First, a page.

Rep. Pitts Praises UPN Affiliate for Principled Stand on Amish Show
Calls on others to follow suit, urges advertisers to think twice
Washington-Congressman Joe Pitts (R, PA-16) today praised Harrisburg, PA UPN affiliate, WLYH UPN15, for refusing to air the reality show "Amish in the City" until it has a chance to prescreen the show's content and consult Amish experts about how the show portrays Amish lifestyle and religious beliefs.
The show would depict Amish youths pared with mainstream youths in an urban setting. Congressman Pitts joined 50
of his colleagues in February to urge UPN executives to cancel the show altogether, contending that the very act of filming the Amish youths violate a central Amish religious conviction - the Ten Commandments' prohibition against graven images. In March, he joined more than 30 of his colleagues in a letter sent to UPN affiliates urging them to not air the series.
"Make no mistake - the very nature of this program is offensive and exploitative," said Congressman Pitts. "The very act of making this show violates a fundamental Amish religious tenet; and asking Amish youth to participate requires them to break it. If you're selling a show based on its participants religious identity, shouldn't you at least respect the religious beliefs of those participants and their families?"
"Our programming decisions are in direct response to our viewers interests," said Matt Uhl, V.P. & General Manager of WHP-CBS 21 and UPN15. " We need to be comfortable that the content of this program is indeed what the network is presenting it to be. We have asked the network for a preview copy of the show and would like to have a screening with our viewers, educators and community leaders. As a part of the Central Pennsylvania community, we are sensitive to the beliefs of our neighbors, it is a responsibility we take very seriously."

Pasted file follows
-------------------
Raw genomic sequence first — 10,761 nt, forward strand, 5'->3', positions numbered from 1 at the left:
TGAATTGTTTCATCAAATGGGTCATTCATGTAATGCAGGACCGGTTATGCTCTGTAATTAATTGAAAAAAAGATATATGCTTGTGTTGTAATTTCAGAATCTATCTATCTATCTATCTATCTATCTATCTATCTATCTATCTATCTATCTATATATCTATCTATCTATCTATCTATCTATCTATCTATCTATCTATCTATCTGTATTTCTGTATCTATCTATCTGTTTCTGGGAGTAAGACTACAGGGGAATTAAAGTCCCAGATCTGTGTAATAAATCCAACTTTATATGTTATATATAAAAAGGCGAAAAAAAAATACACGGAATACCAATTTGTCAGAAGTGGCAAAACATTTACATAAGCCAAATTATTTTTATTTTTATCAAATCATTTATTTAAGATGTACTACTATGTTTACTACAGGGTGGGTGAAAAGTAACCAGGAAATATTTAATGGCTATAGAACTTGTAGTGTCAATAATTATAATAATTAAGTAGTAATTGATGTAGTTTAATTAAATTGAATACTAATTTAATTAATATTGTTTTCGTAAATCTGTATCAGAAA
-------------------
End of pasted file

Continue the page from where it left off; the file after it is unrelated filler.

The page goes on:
"UPN15 has taken a principled and courageous stand. Its request to prescreen the show will help them ensure that the show's content does not offend its viewers beyond its already questionable premise. Other affiliates should follow suit. And advertisers should think twice before attaching their names to a show that offends and potentially degrades a religious community," said Congressman Pitts, who requested last week to preview the show before it airs.
"There is no way around the fact that this series would affect more than 20,000 of my Amish constituents, and may inaccurately portray their beliefs and customs," concluded Congressman Pitts.